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Monthly Archives: April 2009

lynerdI watched the movie “Marley and Me” the other night.  In the movie a young married couple gets a new dog and name him Marley.  The story follows their lives together up to the time of Marley’s death when their children are still in grade school.  Marley was a crazy, out of control, yet faithful pet.  The only thing Marley has in common with Lynerd is they are both Labs;  Marley a blond and Lynerd a chocolate.  That is where the two dogs part ways.  Lynerd joined our family several years ago.  We kind of rescued each other.  Jud, our previous dog had died and left us wanting a new pet.  Lynerd had lived his life behind bars providing stud service for a fee.  His owner warned us about how dominant and aggressive he tended to be.  Well, we think Lynerd must have been reborn when he was set free, because we have yet to see an aggressive act or dominant quality.  He just kind of lays there and loves us.  He is a friend who is faithful, loving, and affectionate.  He greets everyone at the front door by leaning against their leg to welcome them to his house.  He hates being outside unless we’re out there with him.  He wants to be in the same room with the most family members he can gather round.  He  likes his walk every evening even though, in his old age, he is broken down with arthritis in his legs.  He carries his own leash in his mouth as he walks alongside us checking out his neighborhood and welcoming the comments of all the neighbors who are accustomed to his silliness.  Marley dies at the end of the movie.  We cried as we watched his family bury him in the yard outside his house.  Lynerd laid at our feet sound asleep, every once in a while lightly snoring.  One day pretty soon Lynerd will die.  A loyal and faithful friend will pass on and we’ll have only memories of an incredilby sweet and faithful pet who knew only to love and be near his family.

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Our problems always seem to have something to do with our finances, kids, husband or wife, job, or health.  Trials, hard times, difficulties, problems, something that distracts us from what needs to be done, or something that totally consumes us.

 

How do you handle this stuff?  How do you deal with the problems in your life that always seem to overwhelm you and keep you for living life in a way that brings fulfillment and meaning?  In the midst of everything that seems to drag you down and keep you from being happy, how do you live your life productively?

 

Think about it.  What is robbing your life of meaning?  Why?  What can you do to change it?  Let me encourage you to take some time and consider how things are going and what you need to do differently to live a more meaningful life.  You may need to get away for a couple of days, or learn something new.  You may need to make some hard decisions and stop some form of destructive behavior in your life.  You may need help.  Ask for it.  Don’t hesitate to ask for help from friends and family.  If family is distant and friends are few, then pursue opportunities to put people around you who will help.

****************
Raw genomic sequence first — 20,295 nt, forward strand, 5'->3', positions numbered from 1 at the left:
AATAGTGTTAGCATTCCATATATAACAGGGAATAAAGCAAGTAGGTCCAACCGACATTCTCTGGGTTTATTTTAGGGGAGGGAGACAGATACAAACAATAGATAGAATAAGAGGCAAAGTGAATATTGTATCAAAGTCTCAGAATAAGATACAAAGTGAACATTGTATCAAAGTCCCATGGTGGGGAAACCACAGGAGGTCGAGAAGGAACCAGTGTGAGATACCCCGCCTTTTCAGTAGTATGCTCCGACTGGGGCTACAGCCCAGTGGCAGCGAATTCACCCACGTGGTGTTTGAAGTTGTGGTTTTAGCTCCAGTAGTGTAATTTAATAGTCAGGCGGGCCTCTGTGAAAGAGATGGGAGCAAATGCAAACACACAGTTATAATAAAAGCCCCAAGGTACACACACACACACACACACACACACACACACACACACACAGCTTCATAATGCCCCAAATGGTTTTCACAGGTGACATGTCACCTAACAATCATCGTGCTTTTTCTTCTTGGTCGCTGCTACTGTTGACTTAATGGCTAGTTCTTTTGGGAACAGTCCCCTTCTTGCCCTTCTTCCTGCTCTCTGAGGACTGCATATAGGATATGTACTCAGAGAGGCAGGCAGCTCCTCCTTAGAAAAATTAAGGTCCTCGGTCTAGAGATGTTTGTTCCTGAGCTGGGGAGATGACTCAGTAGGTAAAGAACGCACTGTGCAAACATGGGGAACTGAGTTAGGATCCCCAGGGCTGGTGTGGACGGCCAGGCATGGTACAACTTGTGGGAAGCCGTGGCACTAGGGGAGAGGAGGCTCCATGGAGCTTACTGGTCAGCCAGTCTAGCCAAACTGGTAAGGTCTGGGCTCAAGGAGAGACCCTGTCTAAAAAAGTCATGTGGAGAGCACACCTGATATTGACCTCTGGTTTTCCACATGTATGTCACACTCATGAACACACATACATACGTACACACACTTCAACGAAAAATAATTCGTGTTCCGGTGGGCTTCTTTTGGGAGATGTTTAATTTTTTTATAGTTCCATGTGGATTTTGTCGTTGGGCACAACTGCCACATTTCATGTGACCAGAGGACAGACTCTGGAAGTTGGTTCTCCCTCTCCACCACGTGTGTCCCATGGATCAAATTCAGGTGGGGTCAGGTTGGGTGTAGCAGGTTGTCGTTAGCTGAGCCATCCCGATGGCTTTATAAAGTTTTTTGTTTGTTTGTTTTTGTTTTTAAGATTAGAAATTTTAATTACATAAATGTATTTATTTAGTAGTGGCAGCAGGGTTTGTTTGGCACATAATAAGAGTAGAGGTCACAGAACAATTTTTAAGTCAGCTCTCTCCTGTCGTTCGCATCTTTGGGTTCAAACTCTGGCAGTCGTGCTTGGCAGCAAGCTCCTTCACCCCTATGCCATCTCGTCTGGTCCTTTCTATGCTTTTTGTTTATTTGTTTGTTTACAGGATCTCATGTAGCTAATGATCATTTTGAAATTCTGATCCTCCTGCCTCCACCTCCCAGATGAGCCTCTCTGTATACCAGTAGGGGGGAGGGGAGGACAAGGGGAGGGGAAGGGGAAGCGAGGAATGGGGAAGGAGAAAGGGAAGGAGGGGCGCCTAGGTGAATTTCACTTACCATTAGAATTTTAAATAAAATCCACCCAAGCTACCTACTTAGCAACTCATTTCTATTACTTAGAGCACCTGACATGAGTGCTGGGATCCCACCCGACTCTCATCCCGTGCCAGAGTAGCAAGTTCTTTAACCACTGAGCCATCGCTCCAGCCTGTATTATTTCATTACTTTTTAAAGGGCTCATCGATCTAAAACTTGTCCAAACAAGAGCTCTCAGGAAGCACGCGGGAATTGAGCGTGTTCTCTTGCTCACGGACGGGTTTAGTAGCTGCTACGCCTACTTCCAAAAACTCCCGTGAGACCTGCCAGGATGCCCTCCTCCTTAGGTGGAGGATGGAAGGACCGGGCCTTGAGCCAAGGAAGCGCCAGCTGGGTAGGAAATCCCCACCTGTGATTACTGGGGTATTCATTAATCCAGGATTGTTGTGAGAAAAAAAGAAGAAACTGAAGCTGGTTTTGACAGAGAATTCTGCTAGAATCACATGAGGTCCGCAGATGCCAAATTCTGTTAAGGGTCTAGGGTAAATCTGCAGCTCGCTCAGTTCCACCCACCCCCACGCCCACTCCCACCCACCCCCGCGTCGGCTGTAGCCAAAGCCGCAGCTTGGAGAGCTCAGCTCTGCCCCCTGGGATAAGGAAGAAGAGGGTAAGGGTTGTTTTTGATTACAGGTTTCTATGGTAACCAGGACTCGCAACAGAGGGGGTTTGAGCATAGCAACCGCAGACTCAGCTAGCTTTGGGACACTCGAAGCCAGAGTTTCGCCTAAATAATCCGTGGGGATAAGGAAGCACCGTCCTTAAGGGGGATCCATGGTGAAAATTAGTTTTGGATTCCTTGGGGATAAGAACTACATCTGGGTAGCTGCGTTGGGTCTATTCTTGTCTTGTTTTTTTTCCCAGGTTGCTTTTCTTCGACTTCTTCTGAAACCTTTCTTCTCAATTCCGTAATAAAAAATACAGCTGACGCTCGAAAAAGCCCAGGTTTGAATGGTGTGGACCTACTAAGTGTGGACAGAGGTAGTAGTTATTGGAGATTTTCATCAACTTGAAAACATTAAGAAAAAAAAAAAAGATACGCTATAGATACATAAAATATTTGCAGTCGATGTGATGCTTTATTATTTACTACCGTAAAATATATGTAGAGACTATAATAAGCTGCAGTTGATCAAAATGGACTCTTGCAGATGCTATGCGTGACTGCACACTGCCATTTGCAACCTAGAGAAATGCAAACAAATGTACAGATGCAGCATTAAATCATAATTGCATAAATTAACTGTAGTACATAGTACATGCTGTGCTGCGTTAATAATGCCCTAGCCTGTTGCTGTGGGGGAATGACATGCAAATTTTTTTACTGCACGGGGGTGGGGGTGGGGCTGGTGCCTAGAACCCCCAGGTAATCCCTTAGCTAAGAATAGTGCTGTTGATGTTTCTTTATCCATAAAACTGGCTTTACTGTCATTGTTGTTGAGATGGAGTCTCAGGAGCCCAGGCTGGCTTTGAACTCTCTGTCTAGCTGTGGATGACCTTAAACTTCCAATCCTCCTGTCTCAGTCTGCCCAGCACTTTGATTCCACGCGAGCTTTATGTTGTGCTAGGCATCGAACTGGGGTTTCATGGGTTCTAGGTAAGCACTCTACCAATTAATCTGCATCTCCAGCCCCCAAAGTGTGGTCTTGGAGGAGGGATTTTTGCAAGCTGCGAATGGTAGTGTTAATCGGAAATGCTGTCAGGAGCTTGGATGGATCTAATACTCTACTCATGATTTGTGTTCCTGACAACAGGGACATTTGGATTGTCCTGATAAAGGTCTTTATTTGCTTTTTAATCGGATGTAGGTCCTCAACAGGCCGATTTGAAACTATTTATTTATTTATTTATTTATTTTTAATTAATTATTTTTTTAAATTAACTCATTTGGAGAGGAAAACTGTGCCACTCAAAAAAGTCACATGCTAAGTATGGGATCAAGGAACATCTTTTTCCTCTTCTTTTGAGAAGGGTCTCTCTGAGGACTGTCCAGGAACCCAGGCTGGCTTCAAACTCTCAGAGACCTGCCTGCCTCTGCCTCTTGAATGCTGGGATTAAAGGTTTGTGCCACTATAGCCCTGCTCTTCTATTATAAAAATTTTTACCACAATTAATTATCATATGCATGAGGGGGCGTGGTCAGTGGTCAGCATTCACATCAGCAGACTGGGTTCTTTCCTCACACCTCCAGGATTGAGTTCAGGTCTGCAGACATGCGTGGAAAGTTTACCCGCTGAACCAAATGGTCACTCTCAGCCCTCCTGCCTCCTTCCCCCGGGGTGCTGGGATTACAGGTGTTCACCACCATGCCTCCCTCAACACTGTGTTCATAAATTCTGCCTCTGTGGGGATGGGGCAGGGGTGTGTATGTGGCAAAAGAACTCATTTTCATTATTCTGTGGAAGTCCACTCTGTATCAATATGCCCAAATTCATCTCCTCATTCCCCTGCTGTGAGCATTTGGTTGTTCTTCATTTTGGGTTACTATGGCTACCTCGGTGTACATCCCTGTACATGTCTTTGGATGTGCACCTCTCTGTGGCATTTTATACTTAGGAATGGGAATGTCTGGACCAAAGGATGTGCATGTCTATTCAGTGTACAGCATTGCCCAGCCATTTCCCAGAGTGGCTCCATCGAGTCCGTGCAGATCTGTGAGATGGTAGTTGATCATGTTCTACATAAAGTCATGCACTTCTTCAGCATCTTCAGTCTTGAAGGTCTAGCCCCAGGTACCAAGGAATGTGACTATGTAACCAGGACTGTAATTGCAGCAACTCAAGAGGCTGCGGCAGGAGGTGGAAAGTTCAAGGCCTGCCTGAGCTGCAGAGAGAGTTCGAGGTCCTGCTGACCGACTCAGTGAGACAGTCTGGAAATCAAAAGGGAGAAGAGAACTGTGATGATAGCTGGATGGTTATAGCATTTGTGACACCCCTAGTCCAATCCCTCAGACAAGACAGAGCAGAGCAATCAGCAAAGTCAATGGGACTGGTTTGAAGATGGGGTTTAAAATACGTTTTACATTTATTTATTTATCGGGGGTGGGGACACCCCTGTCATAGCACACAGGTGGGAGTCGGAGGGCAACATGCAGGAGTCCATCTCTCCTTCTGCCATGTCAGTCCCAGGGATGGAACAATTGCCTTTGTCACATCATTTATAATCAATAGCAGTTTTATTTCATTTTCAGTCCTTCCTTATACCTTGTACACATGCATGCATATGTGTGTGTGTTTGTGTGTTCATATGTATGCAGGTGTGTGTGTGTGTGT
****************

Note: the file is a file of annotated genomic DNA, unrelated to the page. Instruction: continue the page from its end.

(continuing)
Relief may come in the form of service.  Much of the time when we are struggling with our own problems, what we need most is to do something for someone else.  Volunteer and make a difference someplace.  Get your focus off yourself and onto others.  It will help.

Made any mistakes today?  I sat alone this morning drinking my coffee thinking about some of the mistakes I’ve made in recent days.  There are many.  Most of them poor decisions that had some sort of negative impact on those around me; my wife, kids, friends and work associates.

 

Ronald Reagan once said that even if you live your life properly, by the time you reach his age (he was in his seventies) you’ve made plenty of mistakes.  Does it strike you as a little scary that the most powerful man in the world at that time was also considering the mistakes he had made…and that there were plenty?

 

I tend to move on beyond my mistakes and don’t use a lot of time evaluating the result or outcome of those mistakes.  I am the guy who always seems pretty positive and sees the best in people first.  I know people, however, who dwell on their mistakes and do a pretty good job beating themselves up over them.  I struggle with those people because I think it is so easy to get stuck in the middle of all the mistakes they make and never move on.  I want to move on.  I want to learn from my mistakes but I don’t want to live among them.

 

Consequences are sometimes difficult to deal with.  And all of our mistakes have consequences.  And, I’m sorry to say, that some of those consequences are hard to shake.  I admire the life of Ronald Reagan.  Regardless of what you think of him, he made a difference even in the midst of his many mistakes.  I am sure he would have loved to have had the opportunity to reconsider some of the decisions he made.  But he was a man who moved beyond his mistakes.

 

Find a way today to move on; to move beyond your mistakes and live more free and unencumbered by the mistakes you will certainly make.  I’ll blow it today and make several mistakes.  Hopefully, however, I can deal with the consequences and enjoy a life that is more meaningful every day.

“If your boss is angry with you, don’t quit!  A quiet spirit can overcome even great mistakes.”  Ecclesiastes 10:4